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Divorce Attorneys in West Warwick, Rhode Island

What happens in the process of a divorce or another family court action can have a tremendous impact on your life and your children’s lives. At the Law Office of Devane, Fogarty & Ribezzo we realize that the decision to file a divorce, a contested custody petition, or another motion in the Rhode Island Family Courts can be one of the most difficult decisions you will ever make. Therefore, it is absolutely critical that you be advised of all of your legal rights and obligations in an understandable and compassionate manner. Our office has been representing clients in the Rhode Island Family Courts since 1998.

We offer a free initial consultation where we discuss the issues relevant to your case and give you an estimate as to a range of possible outcomes and the cost of our services. We also offer flexible fee arrangements including flat-rate representation for uncontested matters and hourly billing for contested cases. We pride ourselves on returning client calls promptly and answering questions in plain and simple language. We also work closely with clients from the start to finish and always explain the full range of possibilities open to them.

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The Divorce Process

In order to file a divorce in the State of Rhode Island, at least one of the parties to the divorce must have been a continuously domiciled resident of this state for at least one year prior to filing his/her complaint with the court.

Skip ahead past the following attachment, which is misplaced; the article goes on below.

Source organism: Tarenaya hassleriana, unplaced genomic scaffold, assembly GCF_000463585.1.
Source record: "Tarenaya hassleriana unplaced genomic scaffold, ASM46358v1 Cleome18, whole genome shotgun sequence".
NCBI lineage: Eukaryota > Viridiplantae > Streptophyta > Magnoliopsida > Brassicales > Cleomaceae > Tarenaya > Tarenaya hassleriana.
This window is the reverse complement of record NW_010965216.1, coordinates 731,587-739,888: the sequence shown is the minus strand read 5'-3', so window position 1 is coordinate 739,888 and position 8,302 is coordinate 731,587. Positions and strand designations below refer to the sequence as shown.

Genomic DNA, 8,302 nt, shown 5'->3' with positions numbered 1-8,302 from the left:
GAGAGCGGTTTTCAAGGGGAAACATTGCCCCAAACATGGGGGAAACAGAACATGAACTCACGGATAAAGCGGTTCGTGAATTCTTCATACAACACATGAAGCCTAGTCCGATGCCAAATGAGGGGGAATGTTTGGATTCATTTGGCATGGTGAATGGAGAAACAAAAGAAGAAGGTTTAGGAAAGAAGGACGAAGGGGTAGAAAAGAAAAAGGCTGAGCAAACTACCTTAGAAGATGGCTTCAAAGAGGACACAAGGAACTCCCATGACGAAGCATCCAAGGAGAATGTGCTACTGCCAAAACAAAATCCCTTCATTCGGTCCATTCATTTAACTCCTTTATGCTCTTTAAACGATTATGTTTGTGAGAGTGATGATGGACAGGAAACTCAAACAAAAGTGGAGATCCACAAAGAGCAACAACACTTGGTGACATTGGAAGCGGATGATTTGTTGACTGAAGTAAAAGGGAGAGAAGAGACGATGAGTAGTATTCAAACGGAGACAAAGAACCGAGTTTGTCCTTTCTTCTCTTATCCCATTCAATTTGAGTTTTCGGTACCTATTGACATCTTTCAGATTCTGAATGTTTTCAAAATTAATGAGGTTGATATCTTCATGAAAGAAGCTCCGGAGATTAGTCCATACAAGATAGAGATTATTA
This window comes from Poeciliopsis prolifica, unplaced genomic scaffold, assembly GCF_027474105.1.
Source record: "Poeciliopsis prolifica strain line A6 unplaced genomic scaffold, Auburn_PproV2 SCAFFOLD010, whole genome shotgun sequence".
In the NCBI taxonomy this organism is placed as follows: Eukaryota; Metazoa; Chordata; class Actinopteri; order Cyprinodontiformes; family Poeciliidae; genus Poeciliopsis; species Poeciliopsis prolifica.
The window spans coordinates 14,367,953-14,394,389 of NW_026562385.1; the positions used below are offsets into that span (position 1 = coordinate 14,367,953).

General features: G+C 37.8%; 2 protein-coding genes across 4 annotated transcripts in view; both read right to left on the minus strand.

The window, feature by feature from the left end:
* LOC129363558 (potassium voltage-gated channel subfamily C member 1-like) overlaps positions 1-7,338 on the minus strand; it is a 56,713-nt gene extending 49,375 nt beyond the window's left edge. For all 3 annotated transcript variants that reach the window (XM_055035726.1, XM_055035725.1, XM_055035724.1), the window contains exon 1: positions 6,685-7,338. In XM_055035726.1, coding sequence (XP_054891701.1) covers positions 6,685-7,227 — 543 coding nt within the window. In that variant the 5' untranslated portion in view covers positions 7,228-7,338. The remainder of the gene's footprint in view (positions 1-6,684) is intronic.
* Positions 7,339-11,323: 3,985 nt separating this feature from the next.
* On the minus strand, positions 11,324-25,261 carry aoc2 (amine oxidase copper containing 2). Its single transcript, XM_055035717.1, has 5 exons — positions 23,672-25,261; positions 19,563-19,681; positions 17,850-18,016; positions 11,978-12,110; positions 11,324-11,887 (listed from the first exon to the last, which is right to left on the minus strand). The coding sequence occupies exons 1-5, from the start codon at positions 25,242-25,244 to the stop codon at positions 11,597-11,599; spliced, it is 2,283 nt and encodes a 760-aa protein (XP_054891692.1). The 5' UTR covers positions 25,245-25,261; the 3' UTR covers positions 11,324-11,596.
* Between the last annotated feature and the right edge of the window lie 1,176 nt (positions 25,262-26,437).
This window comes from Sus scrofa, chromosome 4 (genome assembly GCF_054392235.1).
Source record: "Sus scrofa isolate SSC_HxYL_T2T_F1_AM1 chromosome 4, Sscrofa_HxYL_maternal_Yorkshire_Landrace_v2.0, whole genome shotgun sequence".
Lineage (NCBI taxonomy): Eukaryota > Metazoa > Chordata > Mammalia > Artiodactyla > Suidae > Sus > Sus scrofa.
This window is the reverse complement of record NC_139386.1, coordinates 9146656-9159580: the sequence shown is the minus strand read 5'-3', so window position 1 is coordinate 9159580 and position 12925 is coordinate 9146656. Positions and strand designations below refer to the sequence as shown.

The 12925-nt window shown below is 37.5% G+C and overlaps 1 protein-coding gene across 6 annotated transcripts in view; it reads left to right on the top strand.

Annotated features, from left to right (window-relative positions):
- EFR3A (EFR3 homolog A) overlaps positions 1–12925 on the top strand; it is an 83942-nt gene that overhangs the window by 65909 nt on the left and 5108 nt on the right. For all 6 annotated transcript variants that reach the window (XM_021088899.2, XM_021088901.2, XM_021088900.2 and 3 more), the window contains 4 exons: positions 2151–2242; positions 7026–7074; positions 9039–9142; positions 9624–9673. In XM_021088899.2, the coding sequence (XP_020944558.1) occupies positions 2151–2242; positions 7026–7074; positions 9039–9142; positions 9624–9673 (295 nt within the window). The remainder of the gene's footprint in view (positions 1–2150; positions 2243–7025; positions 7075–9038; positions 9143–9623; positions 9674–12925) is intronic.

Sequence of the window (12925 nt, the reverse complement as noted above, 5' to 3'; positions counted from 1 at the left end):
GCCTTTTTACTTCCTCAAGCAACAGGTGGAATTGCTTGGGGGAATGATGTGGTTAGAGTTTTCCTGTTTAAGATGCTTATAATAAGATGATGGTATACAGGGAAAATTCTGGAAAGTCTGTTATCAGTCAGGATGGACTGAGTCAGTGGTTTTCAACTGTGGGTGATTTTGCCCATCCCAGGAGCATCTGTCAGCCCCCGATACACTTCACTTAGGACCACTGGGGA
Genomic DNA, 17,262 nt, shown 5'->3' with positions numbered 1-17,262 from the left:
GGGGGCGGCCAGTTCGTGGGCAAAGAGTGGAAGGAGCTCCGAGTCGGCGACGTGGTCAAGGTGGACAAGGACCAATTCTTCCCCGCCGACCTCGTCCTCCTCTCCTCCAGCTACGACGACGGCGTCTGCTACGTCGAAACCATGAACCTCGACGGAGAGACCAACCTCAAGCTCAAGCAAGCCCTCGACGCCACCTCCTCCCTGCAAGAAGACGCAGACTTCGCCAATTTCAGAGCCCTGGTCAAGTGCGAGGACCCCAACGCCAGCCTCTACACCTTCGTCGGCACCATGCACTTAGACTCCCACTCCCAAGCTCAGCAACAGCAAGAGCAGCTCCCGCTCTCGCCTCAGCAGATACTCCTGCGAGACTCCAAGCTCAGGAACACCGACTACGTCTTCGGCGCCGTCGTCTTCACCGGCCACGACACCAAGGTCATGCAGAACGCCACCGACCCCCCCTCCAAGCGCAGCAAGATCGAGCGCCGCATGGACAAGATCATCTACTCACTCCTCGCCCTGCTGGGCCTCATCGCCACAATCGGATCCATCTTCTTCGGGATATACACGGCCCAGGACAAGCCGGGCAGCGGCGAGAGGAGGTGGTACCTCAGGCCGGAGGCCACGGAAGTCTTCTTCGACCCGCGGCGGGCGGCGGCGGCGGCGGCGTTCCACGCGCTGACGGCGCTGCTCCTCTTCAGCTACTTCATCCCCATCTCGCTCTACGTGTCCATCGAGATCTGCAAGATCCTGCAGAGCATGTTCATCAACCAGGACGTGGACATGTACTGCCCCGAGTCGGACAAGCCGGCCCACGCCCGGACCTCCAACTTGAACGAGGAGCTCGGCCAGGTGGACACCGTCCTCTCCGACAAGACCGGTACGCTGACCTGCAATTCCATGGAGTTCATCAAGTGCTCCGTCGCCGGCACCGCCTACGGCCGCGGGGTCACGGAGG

Upon filing a Complaint for Divorce, the matter will be assigned to a nominal (uncontested) divorce date, which is usually around 75 days after the date the divorce was filed. When necessary, motions for temporary allowances may be heard within four to six weeks after the date of filing to decide issues of temporary child placement and visitation, temporary child support, payment of debts and household expenses and other matters that cannot wait for a final adjudication within the divorce. In addition, emergency matters can generally be heard “ex-parte”, which means that a judge can issue an order immediately upon the filing of divorce upon affidavit of one side to the action, until the matter can be heard on the merits.

In uncontested divorces, the case can usually be heard on the first assigned date. After the divorce is heard, an interlocutory (temporary) divorce decree is entered with the court within 30 days after the hearing and a Final Judgment of Divorce may be entered after 90 days (21 days after the hearing in divorces based on the grounds that the parties lived separate and apart for more than 3 years). The divorce is not legally final until the Final Judgment of Divorce has been signed by the judge and entered with the court.

In contested divorces, the initial nominal date is usually passed (skipped) and temporary orders may be entered after hearing upon motion of either party. The court assigns the divorce for case management and/or pretrial dates to determine the issues in contest and to schedule the discovery process.

Discovery generally consists of interrogatories (questions to be answered under oath), requests for production of documents (ie. pension statements, credit card bills and a litany of other documents necessary to effectively litigate the divorce) and depositions. During this process, the attorneys and the court will generally continue making efforts to resolve the issues in controversy. In our experience, approximately 85-90% of contested divorces are ultimately settled short of a full trial. However, in those circumstances where trial is necessary, you can be assured that we will be prepared and zealous advocates on your behalf.